Comment – Britain benefits from biofuels

A director of a company involved in the British biofuel sector has hit back at Westminster's criticism of the fuel's environmental performance, saying MPs have got the wrong end of the stick.

Green Fuels director, Colin Hygate has today condemned the report by a group of MPs which derides biofuels for their alleged damage to the environment and which calls for an immediate moratorium on plans to expand their use.

The report centres on claims about widespread deforestation, often in under-privileged countries as a result of palm oil production.

It comes at a time when the Government and environmental groups are putting increased emphasis on the use of alternative, sustainable fuels for use in road transport.

Yesterday the EU announced that 10 per cent of transport fuel should be supplied by renewable sources by the year 2020.

But, as Stonehouse company, Green Fuels explains the MPs have missed the point that palm oil is only used within biofuel production in this country by very large fuel companies who are selling a less than 5% blend with fossil fuel.

Their products are used by small enterprises using sustainable sourced used vegetable oils generally at 100% in their vehicles.

The report consequently missed the opportunity to encourage businesses and individuals to change from using fossil fuels.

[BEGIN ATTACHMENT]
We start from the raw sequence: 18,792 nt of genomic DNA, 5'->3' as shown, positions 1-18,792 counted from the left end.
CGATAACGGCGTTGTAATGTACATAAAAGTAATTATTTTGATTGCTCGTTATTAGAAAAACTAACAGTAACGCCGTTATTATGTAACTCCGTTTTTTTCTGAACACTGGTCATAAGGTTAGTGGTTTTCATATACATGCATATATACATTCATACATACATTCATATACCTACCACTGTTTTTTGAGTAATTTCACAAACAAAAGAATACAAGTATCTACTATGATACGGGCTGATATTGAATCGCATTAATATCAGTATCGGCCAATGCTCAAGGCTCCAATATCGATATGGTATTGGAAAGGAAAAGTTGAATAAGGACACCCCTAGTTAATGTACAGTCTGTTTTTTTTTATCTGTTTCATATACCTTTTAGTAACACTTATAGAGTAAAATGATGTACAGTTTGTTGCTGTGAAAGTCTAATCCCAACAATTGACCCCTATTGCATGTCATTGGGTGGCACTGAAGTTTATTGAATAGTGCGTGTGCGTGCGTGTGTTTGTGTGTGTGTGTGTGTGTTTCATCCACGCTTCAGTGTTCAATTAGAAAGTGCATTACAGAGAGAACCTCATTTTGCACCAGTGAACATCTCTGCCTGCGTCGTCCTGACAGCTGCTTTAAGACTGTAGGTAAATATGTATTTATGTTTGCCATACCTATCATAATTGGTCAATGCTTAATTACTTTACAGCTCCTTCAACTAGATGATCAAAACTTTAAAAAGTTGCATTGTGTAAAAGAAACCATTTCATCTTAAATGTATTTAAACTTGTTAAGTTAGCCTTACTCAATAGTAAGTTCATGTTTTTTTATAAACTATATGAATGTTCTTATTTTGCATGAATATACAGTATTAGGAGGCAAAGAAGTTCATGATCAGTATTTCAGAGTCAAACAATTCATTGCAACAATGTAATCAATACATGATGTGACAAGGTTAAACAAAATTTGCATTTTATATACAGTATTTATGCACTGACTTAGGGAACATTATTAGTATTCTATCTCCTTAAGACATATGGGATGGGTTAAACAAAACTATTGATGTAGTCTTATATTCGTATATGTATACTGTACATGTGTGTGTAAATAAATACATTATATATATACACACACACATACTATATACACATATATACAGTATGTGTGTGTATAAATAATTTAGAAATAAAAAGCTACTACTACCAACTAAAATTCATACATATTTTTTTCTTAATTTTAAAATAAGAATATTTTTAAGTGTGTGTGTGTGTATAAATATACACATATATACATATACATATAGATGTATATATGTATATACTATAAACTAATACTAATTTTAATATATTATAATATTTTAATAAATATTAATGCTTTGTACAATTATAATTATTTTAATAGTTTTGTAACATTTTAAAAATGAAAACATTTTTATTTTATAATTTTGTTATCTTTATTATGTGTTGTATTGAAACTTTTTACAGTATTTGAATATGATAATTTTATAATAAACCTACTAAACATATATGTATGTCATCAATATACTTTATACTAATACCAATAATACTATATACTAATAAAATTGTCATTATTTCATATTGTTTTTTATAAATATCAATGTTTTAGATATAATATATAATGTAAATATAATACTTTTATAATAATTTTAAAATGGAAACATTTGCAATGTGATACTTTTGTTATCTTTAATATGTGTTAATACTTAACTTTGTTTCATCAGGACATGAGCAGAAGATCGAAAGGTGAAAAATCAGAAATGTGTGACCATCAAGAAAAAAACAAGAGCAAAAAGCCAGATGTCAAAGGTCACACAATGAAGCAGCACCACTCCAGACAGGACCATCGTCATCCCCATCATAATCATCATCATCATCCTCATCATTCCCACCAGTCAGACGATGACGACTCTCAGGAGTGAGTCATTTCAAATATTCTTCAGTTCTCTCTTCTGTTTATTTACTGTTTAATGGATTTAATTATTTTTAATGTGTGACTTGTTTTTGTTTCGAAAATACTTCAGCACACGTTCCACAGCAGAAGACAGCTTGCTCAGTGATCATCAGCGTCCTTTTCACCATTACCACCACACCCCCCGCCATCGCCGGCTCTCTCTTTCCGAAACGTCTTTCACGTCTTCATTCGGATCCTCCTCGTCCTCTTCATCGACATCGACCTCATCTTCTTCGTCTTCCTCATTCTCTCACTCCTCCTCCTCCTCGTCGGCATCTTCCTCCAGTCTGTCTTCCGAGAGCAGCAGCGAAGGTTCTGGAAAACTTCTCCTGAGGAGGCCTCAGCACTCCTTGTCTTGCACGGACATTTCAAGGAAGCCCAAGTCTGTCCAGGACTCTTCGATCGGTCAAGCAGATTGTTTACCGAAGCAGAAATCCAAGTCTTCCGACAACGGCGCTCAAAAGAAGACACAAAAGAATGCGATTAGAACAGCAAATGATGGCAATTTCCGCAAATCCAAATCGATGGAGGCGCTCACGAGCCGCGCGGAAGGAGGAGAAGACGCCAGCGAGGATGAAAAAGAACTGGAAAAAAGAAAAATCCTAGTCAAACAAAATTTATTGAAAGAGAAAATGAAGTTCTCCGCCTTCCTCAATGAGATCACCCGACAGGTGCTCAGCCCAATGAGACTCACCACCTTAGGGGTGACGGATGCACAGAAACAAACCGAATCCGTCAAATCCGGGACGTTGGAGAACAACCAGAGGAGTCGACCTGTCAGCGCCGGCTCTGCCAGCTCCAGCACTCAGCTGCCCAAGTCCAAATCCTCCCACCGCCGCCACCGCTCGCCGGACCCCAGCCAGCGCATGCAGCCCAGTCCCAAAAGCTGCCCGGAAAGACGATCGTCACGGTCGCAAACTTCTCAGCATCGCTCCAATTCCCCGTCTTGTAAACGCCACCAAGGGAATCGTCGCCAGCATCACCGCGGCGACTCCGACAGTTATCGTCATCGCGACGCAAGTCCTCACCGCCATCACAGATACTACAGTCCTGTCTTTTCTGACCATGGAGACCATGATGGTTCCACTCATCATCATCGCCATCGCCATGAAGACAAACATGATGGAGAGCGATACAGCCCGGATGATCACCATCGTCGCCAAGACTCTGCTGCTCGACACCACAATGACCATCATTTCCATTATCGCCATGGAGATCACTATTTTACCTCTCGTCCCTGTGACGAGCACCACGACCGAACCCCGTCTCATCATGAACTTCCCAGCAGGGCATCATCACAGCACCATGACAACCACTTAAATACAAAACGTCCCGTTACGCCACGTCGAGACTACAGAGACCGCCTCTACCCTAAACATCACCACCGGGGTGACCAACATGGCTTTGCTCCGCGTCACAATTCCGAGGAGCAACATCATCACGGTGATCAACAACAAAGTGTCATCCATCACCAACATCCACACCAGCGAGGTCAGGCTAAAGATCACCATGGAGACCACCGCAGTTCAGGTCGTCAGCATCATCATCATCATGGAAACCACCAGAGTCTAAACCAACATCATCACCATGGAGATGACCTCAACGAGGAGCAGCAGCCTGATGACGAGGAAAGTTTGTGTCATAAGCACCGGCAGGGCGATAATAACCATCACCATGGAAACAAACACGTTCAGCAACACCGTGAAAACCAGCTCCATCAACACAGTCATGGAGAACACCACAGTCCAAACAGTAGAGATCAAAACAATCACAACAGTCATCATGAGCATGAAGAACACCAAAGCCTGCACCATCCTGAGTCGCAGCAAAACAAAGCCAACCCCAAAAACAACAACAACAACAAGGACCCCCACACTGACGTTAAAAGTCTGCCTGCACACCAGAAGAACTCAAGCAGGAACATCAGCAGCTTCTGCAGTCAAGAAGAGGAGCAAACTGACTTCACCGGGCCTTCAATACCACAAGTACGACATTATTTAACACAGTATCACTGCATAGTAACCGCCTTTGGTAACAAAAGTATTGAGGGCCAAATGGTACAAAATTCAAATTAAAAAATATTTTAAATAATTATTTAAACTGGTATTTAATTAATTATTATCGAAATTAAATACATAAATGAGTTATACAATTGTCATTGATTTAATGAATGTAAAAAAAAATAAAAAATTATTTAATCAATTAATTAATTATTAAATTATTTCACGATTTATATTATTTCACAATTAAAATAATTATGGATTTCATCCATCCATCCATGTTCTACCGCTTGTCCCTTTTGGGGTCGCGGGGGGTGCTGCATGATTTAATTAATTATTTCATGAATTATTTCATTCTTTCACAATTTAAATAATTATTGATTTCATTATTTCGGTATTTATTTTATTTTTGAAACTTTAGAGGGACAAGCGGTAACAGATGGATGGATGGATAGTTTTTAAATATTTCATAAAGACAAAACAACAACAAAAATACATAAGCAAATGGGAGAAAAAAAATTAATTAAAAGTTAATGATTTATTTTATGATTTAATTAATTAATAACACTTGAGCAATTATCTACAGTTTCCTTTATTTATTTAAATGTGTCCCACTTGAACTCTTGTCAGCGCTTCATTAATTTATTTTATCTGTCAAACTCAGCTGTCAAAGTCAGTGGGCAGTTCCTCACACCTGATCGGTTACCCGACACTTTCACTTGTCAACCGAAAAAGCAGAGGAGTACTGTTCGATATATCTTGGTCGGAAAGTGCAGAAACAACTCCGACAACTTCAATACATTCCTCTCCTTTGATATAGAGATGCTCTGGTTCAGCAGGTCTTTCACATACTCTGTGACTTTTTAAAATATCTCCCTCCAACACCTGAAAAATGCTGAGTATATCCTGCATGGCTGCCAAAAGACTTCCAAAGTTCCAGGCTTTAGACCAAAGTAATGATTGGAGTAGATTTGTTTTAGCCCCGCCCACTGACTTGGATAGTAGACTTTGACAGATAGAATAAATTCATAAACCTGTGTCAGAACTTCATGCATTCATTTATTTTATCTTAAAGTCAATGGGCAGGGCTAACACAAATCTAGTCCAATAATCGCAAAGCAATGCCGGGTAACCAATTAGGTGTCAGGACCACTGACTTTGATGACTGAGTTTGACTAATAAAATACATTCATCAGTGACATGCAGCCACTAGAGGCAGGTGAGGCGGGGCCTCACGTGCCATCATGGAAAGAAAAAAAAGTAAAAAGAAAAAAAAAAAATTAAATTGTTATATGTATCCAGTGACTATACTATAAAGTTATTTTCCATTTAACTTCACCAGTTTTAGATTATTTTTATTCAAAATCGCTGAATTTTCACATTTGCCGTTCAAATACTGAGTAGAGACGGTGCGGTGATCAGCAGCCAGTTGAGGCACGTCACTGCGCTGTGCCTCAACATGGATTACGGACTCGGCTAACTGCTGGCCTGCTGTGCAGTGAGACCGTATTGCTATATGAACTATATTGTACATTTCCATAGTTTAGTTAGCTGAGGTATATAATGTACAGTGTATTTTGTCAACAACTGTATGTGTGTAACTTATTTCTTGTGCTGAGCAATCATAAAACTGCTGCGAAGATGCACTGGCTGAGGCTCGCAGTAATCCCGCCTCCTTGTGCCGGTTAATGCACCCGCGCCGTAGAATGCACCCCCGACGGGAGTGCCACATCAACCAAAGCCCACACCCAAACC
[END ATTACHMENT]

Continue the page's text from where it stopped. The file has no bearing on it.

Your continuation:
The benefits extend beyond the environmental impact because, with ever-increasing petrol prices, individuals can produce their own biodiesel for as little as 15 pence per litre where the oil is collected free of charge from a local caterer.

The UK climate is unsuitable for the use of palm oil as a fuel beyond a very small blend and Green Fuels, in common with many biofuels companies with a clear ethical policy does not use and actively discourages the use of palm oil.

Biodiesel made from palm oil turns solid at temperatures below 16ºC. Input feedstock in this country is more likely to be re-used rape or sunflower seed oil which significantly reduce greenhouse gas emissions, because these plants absorb carbon dioxide from the air.

“The deforestation that has undoubtedly occurred as a result of the rush by some countries to produce biofuel on the same scale as fossil fuels, but that’s not the case in UK,” said Mr Hygate.

“The industry here is being criticised because of a lack of understanding of the structure and activity of the industry as a whole and it’s just scaremongering.”

Good practices in biofuels production in this country have a positive environmental impact beyond their substitution for fossil fuels.

Green Fuels encourages a closed-loop, local production system so that the benefits of its fuels are not negated by road transport to other areas of the country.

Local farmers produce crops and process them into cooking oil and when their catering customers have finished with it they then use this to produce biodiesel for the local market.

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